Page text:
§ 8. Mr. Brian White (Milton Keynes, North-East)
What assessment he has made of the economic impact of (a) clusters and (b) networks of high-technology, research-oriented small and medium-sized enterprises. 
§ The Minister for Small Firms, Trade and Industry (Mr. Michael Wills)
Firms often perform better when they come together in networks and clusters. The Government are working in partnership with all types of business to encourage collaboration, innovation, and the sharing of best practice.
§ Mr. White
I thank my hon. Friend for that reply. Many high-tech firms would not exist if they were not allowed to develop in clusters. Does he agree that the planning policy guidance issued by the Government needs to be amended to encourage clustering? Does he accept that, in other countries where clustering has been successful, it has happened because a partnership between the Government and private industry has provided the infrastructure? And does he accept that that is what is needed in this country?
§ Mr. Wills
I thank my hon. Friend for that. I recognise the great authority with which he speaks, gained particularly from his long experience of the IT industry. We are reviewing how the planning system can best promote the needs of clusters and the review is due to report in August.
Of course we recognise the importance of partnerships between the public and private sectors. We are doing a great deal to promote them across the board. We recognise the importance of building the right infrastructure, particularly the right electronic infrastructure. We in this Government are building the electronic future in a number of ways. I will publish shortly an important consultation document about making spectrum available for broad band wireless networks which, as my hon. Friend will recognise, will be a crucial part of that electronic infrastructure.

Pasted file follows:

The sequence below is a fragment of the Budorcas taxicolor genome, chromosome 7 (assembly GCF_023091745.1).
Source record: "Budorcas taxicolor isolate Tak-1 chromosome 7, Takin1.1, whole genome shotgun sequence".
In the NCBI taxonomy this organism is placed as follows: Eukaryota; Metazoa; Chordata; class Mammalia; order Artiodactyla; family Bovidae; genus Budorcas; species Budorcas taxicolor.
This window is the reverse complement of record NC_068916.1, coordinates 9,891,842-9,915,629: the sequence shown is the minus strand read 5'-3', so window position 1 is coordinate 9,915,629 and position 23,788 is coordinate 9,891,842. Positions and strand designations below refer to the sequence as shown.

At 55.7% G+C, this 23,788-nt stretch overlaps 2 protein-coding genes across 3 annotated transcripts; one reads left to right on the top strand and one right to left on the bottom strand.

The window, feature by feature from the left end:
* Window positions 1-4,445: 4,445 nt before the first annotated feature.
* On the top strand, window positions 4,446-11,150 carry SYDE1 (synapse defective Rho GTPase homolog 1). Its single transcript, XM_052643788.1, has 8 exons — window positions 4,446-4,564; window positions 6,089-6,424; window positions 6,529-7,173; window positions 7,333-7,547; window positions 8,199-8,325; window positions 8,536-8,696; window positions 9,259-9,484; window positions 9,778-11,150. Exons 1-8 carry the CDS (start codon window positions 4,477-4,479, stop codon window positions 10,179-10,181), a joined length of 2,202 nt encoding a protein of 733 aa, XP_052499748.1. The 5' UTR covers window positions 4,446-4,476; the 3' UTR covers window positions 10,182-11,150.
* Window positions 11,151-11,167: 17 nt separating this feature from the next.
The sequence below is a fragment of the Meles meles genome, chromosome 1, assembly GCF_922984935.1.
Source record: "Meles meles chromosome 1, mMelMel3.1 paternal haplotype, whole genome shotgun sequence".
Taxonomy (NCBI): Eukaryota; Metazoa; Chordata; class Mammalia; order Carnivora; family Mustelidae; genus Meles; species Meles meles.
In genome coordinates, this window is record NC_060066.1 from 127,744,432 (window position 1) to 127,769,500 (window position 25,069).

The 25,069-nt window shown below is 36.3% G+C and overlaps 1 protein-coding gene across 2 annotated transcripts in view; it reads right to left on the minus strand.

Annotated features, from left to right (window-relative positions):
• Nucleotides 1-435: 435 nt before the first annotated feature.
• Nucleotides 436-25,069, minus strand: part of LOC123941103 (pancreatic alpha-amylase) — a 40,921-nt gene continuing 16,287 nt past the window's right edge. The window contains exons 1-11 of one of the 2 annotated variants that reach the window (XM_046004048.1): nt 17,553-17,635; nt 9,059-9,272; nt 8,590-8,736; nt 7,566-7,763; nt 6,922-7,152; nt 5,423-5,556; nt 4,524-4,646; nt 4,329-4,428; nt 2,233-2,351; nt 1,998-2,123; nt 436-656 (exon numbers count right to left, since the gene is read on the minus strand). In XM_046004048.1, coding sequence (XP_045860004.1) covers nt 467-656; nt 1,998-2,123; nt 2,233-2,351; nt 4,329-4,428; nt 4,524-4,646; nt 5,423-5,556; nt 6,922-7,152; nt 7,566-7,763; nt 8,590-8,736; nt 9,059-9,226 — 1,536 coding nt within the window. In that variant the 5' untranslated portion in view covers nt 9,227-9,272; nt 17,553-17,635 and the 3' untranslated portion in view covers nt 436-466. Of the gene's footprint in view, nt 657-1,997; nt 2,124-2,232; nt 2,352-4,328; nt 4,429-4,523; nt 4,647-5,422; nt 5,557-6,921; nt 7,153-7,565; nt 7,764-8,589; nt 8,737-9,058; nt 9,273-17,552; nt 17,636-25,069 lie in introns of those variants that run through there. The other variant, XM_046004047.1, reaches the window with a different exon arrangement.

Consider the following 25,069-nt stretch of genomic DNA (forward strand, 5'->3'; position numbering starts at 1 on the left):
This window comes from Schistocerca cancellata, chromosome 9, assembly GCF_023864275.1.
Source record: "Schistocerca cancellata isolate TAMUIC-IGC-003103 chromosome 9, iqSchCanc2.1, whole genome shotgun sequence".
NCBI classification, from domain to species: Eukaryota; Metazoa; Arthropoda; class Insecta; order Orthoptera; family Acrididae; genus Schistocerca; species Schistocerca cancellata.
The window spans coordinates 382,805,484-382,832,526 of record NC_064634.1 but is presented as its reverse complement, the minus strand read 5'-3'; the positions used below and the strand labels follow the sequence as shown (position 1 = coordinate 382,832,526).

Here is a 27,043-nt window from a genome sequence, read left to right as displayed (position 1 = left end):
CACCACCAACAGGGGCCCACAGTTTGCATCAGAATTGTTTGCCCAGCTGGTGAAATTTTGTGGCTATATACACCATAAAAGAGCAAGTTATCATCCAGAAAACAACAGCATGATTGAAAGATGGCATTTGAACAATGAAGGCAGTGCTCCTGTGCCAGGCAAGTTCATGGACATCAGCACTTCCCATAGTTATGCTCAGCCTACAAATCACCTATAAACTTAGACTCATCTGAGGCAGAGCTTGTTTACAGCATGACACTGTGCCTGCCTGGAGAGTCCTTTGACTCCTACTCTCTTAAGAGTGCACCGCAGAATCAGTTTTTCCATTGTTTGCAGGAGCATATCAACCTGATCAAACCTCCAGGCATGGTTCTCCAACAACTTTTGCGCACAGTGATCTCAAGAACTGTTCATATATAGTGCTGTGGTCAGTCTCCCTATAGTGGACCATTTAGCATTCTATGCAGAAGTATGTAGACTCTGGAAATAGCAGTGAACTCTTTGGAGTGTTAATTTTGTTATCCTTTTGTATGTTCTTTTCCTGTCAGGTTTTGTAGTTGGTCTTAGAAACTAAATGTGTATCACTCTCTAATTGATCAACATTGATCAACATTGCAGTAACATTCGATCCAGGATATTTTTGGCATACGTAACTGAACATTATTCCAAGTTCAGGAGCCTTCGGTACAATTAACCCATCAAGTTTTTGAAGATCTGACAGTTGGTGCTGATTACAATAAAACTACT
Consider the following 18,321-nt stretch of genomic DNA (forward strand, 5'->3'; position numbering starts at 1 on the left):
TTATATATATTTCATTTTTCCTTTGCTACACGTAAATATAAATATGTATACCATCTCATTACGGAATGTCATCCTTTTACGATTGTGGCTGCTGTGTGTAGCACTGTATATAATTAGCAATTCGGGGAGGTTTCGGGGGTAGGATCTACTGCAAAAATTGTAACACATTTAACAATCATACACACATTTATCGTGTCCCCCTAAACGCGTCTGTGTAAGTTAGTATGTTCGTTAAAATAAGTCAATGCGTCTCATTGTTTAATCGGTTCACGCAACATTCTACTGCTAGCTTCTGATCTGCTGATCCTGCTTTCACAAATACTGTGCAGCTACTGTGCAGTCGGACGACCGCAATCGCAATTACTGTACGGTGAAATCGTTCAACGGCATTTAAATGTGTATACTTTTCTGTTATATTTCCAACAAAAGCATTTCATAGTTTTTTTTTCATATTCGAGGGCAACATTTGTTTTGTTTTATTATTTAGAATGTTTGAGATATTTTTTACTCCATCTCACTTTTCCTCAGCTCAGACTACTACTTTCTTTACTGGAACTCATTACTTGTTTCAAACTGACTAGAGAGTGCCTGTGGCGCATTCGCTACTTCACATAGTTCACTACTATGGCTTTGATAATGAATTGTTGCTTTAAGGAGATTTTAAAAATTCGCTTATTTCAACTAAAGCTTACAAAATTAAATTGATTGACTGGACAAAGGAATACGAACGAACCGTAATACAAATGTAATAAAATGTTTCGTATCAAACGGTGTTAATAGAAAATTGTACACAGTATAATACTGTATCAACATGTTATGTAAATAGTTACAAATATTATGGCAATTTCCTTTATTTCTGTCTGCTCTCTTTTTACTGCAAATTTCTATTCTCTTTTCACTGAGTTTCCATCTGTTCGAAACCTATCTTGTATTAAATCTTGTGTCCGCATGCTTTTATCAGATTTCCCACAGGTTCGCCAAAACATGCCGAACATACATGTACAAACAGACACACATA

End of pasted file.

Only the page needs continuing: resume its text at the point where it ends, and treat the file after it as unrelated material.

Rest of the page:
§ Mr. Colin Breed (South-East Cornwall)
Is the Minister aware of the deep concern in the knowledge-based industries at the potentially damaging effect of IR35—a rather hastily introduced and badly designed anti-tax avoidance measure? Will he undertake to speak to the Treasury on behalf of the industry?
§ Mr. Wills
The proposed new rules to which the hon. Gentleman refers are designed to remove the scope for the avoidance of tax. Rather than criticise the measure, I would have hoped that he would welcome anything that enables those who are due to pay tax to pay it.
The rules will not target the IT sector in particular. The vast majority of businesses do not avoid tax and national insurance, and will not be affected by the new rules. I am 1077 slightly baffled by the intensity of the hon. Gentleman's concern. The Inland Revenue is working with representative bodies on the details of the new rules.
I hope that it will offer the hon. Gentleman some comfort if I say briefly that the information from the Inland Revenue to all those concerned deals with three matters: the new rules will not prevent individuals from setting up service companies; they will not prevent agency working; and they will not prevent workers and clients from arranging engagements through service companies, agencies or similar intermediaries.